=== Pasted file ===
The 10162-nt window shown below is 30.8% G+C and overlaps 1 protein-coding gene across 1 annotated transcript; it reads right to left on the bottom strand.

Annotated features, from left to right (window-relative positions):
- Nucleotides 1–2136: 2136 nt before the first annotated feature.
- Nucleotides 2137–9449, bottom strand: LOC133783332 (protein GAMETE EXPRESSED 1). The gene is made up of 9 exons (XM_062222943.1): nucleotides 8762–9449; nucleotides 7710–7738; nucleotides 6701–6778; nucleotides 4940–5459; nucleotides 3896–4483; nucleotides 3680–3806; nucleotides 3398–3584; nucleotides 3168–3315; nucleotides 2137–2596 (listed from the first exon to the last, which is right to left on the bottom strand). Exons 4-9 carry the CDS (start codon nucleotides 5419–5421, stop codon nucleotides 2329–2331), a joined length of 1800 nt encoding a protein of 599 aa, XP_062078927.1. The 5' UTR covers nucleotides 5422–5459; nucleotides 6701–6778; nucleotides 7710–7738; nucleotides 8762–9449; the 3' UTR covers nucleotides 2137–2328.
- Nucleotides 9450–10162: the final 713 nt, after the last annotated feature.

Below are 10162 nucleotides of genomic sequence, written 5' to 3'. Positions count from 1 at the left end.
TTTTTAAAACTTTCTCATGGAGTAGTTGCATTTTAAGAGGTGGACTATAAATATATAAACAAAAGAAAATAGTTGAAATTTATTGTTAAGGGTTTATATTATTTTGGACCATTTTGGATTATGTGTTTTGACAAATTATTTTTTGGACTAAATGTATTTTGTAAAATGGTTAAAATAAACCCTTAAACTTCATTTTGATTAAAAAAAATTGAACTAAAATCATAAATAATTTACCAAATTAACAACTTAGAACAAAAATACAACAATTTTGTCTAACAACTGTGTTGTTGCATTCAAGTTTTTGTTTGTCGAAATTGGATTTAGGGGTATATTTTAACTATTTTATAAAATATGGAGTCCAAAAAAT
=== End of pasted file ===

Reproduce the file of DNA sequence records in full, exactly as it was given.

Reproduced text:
The 10162-nt window shown below is 30.8% G+C and overlaps 1 protein-coding gene across 1 annotated transcript; it reads right to left on the bottom strand.

Annotated features, from left to right (window-relative positions):
- Nucleotides 1–2136: 2136 nt before the first annotated feature.
- Nucleotides 2137–9449, bottom strand: LOC133783332 (protein GAMETE EXPRESSED 1). The gene is made up of 9 exons (XM_062222943.1): nucleotides 8762–9449; nucleotides 7710–7738; nucleotides 6701–6778; nucleotides 4940–5459; nucleotides 3896–4483; nucleotides 3680–3806; nucleotides 3398–3584; nucleotides 3168–3315; nucleotides 2137–2596 (listed from the first exon to the last, which is right to left on the bottom strand). Exons 4-9 carry the CDS (start codon nucleotides 5419–5421, stop codon nucleotides 2329–2331), a joined length of 1800 nt encoding a protein of 599 aa, XP_062078927.1. The 5' UTR covers nucleotides 5422–5459; nucleotides 6701–6778; nucleotides 7710–7738; nucleotides 8762–9449; the 3' UTR covers nucleotides 2137–2328.
- Nucleotides 9450–10162: the final 713 nt, after the last annotated feature.

Below are 10162 nucleotides of genomic sequence, written 5' to 3'. Positions count from 1 at the left end.
TTTTTAAAACTTTCTCATGGAGTAGTTGCATTTTAAGAGGTGGACTATAAATATATAAACAAAAGAAAATAGTTGAAATTTATTGTTAAGGGTTTATATTATTTTGGACCATTTTGGATTATGTGTTTTGACAAATTATTTTTTGGACTAAATGTATTTTGTAAAATGGTTAAAATAAACCCTTAAACTTCATTTTGATTAAAAAAAATTGAACTAAAATCATAAATAATTTACCAAATTAACAACTTAGAACAAAAATACAACAATTTTGTCTAACAACTGTGTTGTTGCATTCAAGTTTTTGTTTGTCGAAATTGGATTTAGGGGTATATTTTAACTATTTTATAAAATATGGAGTCCAAAAAAT